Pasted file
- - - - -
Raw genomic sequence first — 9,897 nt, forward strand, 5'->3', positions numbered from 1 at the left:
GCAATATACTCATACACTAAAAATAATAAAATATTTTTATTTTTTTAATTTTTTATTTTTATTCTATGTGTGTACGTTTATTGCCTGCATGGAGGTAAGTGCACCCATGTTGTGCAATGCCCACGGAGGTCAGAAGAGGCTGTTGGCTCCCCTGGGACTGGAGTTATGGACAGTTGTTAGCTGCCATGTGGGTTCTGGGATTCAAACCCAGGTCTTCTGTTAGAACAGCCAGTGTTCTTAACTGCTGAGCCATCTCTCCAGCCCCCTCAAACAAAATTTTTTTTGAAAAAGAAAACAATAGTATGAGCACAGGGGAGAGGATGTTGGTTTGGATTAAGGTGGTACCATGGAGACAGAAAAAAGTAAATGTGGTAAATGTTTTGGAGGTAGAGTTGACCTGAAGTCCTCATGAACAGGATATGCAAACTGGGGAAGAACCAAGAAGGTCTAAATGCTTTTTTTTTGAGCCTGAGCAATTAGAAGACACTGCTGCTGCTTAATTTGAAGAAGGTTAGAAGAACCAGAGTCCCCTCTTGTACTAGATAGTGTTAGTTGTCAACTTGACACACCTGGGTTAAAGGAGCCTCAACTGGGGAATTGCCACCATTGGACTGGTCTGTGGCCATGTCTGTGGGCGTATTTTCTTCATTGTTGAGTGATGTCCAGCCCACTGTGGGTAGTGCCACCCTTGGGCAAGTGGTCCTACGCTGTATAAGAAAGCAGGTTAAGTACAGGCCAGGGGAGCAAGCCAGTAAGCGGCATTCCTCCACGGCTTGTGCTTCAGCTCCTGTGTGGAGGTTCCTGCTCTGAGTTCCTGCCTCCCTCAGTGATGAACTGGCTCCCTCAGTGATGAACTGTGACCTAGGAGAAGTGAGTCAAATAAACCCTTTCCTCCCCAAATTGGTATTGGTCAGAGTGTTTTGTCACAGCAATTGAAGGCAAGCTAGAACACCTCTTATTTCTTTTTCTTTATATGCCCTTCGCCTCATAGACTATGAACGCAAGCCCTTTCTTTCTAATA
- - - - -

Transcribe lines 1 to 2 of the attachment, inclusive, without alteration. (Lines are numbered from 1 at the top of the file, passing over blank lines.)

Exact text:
Raw genomic sequence first — 9,897 nt, forward strand, 5'->3', positions numbered from 1 at the left:
GCAATATACTCATACACTAAAAATAATAAAATATTTTTATTTTTTTAATTTTTTATTTTTATTCTATGTGTGTACGTTTATTGCCTGCATGGAGGTAAGTGCACCCATGTTGTGCAATGCCCACGGAGGTCAGAAGAGGCTGTTGGCTCCCCTGGGACTGGAGTTATGGACAGTTGTTAGCTGCCATGTGGGTTCTGGGATTCAAACCCAGGTCTTCTGTTAGAACAGCCAGTGTTCTTAACTGCTGAGCCATCTCTCCAGCCCCCTCAAACAAAATTTTTTTTGAAAAAGAAAACAATAGTATGAGCACAGGGGAGAGGATGTTGGTTTGGATTAAGGTGGTACCATGGAGACAGAAAAAAGTAAATGTGGTAAATGTTTTGGAGGTAGAGTTGACCTGAAGTCCTCATGAACAGGATATGCAAACTGGGGAAGAACCAAGAAGGTCTAAATGCTTTTTTTTTGAGCCTGAGCAATTAGAAGACACTGCTGCTGCTTAATTTGAAGAAGGTTAGAAGAACCAGAGTCCCCTCTTGTACTAGATAGTGTTAGTTGTCAACTTGACACACCTGGGTTAAAGGAGCCTCAACTGGGGAATTGCCACCATTGGACTGGTCTGTGGCCATGTCTGTGGGCGTATTTTCTTCATTGTTGAGTGATGTCCAGCCCACTGTGGGTAGTGCCACCCTTGGGCAAGTGGTCCTACGCTGTATAAGAAAGCAGGTTAAGTACAGGCCAGGGGAGCAAGCCAGTAAGCGGCATTCCTCCACGGCTTGTGCTTCAGCTCCTGTGTGGAGGTTCCTGCTCTGAGTTCCTGCCTCCCTCAGTGATGAACTGGCTCCCTCAGTGATGAACTGTGACCTAGGAGAAGTGAGTCAAATAAACCCTTTCCTCCCCAAATTGGTATTGGTCAGAGTGTTTTGTCACAGCAATTGAAGGCAAGCTAGAACACCTCTTATTTCTTTTTCTTTATATGCCCTTCGCCTCATAGACTATGAACGCAAGCCCTTTCTTTCTAATA